One of the biggest things I miss about Tia is her incredibly soft snuggles. Among my family and friends, it was widely acknowledged that she was the most touchable, silky-wonderful cat on the planet. It was a pleasure to pet her and cuddle with her. Thankfully, she loved to be with me. Like, all of the time. I was lucky. Spartacus has equally lovely fur, though in a different way. His is thick and glossy with an incredibly dense undercoat that's more like down than cat hair. I don't know how he doesn't overheat with all of that furry softness. Though he isn't as much a cuddler as Tia was, he still loves getting pets and enjoying sitting close.
But I digress. One of the things I knew I would want to preserve about both of my cats was their amazing fur. Sure, I have pet portraits and great photobooks of my kitties but they're not the tangle remembrance I knew I would look for. So more than a year before Tia passed away, I started to think about how to keep and protect it. What I discovered is that making touchable mementos with pet fur is extremely challenging. If you just put it into a bag, over time it starts to ball up and lose the distinctiveness of the colour and how the fur lays. You can preserve it in things like resin jewelry – I love the creative act of making pet memorials like that – but those options make it impossible to experience the touch of the fur.
So, through trial and error, I’ve come up with a few techniques for clipping pet fur and then preserving it in ways that are not only touchable, but also archive-safe so that they’ll remain intact for years to come. I hope you find them useful.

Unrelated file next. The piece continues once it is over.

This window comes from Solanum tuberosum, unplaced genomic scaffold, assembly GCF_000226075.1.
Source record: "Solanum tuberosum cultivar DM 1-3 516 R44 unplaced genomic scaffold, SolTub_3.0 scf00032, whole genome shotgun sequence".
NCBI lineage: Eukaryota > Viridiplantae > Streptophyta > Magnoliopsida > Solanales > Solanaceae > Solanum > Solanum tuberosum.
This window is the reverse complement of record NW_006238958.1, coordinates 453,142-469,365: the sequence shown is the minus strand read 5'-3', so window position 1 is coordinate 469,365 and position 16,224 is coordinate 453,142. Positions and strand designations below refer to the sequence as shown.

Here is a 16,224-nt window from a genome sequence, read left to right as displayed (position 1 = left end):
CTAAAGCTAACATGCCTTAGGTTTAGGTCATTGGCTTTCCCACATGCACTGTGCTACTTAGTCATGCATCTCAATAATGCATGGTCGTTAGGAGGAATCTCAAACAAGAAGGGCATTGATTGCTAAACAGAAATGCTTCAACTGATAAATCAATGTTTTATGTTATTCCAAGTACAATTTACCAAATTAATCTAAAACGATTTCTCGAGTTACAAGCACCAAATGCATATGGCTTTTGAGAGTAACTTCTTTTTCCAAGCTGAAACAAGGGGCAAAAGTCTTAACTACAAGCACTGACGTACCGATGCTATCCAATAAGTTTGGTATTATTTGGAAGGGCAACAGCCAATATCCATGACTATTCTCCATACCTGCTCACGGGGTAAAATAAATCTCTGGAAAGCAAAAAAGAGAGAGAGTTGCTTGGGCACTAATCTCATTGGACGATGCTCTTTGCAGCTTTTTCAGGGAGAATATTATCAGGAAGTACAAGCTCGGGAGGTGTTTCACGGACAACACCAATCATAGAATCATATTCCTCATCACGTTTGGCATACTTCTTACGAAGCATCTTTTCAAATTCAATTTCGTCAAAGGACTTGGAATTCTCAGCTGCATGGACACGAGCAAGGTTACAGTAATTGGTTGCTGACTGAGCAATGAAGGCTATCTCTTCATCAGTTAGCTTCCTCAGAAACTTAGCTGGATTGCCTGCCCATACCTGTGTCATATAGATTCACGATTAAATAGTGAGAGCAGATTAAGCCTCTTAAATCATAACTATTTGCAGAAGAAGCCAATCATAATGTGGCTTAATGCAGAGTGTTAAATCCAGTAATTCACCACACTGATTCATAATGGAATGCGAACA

How to Keep Your Pet’s Fur Safe For Years to Come
Before you go about clipping your pet’s fur or collecting it from some another source, and regardless of what you plan to do with it later, you’ll need a way to store it that’s safe and secure. This is the basic method I’ve developed for safeguarding my kitties’ fur:
Be quick with the tissue
Whether you’re at the vet’s office or clipping hair at home, have a Kleenex close by. Carefully lay the fur down into the tissue so that the ends of the hair are all lined up in shallow rows. In other words, you want all of the fur oriented in the same direction and not stacked too deeply. You want to prevent the fur from getting tangled up, so it helps to lay it as flat and straight as possible.
Fold it up like an envelope
Next, you want to fold up the sides of the tissue around the fur kinda like an envelope. Again, do so in a way that encourages the fur to lay flat and smooth. Tape it up and gently write your pet’s name and the date on the tissue for reference later.